Death, the subject we tend to dread the most, is always present somewhere in the mind, usually at an unconscious level. Sometimes it is tinged with hope and a sense of relief; often, with a terror of the unknown.
I wish I could simply say, like Hamlet's mother, "all that lives must die, passing through nature to eternity," and let it go at that. But fear of the final goodbye and the extinction of our consciousness and identity runs too deep.
For the past year, our cat, Lizzie, a nineteen-year-old tabby cat, has been teaching us a lesson in dying with dignity. When the vet yesterday officially said what we knew--that her kidneys have failed--she also said Lizzie has been very tolerant of her condition. She has always been a quiet, indoor cat, a model of patience and simplicity, who now spends most of her life sleeping.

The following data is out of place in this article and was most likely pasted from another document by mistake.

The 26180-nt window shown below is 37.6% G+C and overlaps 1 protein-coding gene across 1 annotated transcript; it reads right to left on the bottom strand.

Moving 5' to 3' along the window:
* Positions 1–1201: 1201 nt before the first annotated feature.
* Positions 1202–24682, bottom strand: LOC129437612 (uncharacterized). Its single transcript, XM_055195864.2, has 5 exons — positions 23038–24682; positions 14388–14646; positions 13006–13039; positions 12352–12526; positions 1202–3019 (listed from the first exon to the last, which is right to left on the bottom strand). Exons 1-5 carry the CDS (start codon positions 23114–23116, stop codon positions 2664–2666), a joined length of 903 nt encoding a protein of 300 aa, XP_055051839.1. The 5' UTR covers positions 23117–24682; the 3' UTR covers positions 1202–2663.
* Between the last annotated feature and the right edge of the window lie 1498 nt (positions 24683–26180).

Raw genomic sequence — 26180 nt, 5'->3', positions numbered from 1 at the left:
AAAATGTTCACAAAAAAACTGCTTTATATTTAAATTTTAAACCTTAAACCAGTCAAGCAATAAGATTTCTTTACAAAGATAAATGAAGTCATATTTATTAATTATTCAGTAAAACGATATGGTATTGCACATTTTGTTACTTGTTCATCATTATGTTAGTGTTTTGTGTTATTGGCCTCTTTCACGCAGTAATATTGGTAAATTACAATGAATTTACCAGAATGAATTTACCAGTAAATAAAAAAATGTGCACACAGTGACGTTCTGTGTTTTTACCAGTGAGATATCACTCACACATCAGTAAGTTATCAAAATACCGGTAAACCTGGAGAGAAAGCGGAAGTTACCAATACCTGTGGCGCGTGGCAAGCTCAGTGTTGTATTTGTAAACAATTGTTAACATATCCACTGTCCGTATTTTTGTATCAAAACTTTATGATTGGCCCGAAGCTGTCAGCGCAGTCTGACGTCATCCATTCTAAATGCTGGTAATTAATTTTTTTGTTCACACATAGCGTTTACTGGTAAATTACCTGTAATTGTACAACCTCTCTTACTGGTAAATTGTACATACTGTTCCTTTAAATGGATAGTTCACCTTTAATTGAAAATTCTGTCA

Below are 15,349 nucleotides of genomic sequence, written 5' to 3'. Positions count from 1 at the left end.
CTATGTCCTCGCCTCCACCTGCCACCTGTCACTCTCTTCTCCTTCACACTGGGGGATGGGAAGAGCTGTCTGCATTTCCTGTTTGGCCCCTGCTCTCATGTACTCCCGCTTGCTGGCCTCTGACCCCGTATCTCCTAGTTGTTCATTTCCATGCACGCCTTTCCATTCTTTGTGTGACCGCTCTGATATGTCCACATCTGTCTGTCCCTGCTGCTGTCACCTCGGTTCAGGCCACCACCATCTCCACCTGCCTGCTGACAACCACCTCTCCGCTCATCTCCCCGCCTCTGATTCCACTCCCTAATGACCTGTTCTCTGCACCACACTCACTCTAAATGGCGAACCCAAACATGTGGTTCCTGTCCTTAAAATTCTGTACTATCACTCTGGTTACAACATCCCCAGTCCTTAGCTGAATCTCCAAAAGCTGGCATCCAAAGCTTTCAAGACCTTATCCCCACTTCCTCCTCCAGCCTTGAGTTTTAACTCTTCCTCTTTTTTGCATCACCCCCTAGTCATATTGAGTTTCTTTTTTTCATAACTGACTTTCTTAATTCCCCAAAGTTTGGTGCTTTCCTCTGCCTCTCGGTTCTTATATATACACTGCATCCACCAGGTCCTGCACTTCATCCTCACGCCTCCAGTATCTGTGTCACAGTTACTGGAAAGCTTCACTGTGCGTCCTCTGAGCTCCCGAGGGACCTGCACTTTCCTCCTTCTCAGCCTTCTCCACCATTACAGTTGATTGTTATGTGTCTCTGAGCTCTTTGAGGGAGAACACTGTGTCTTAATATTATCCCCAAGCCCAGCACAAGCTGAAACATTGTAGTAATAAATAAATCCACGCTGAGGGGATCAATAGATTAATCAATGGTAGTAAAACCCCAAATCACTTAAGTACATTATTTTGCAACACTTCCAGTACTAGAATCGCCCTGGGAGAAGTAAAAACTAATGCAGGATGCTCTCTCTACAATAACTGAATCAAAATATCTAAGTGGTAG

Her disease has gradually made her confused, as she walks slowly around very familiar territory, looking disoriented. She neither eats nor plays; yet, when petted, she will still wag her tail and purr a bit.
As my wife and I watch her, we think, invariably, of our own end. We are aware of neighbors and friends whose lives are ebbing away.
Lizzie is lucky to be spared the knowledge that she will die. She remains placid most of the time while we wonder about when to end her life: should we prolong it another week, waiting for nature to take its course? When is the right time to say goodbye?
If Lizzie can wait (without knowing she's waiting), why can't we?
This gentle cat has taught us many lessons, provoked many laughs during the past fifteen years, and inspired many stories. Now I think it is her destiny to teach us something about accepting death as the natural part of life it is and as something to be welcomed with relief.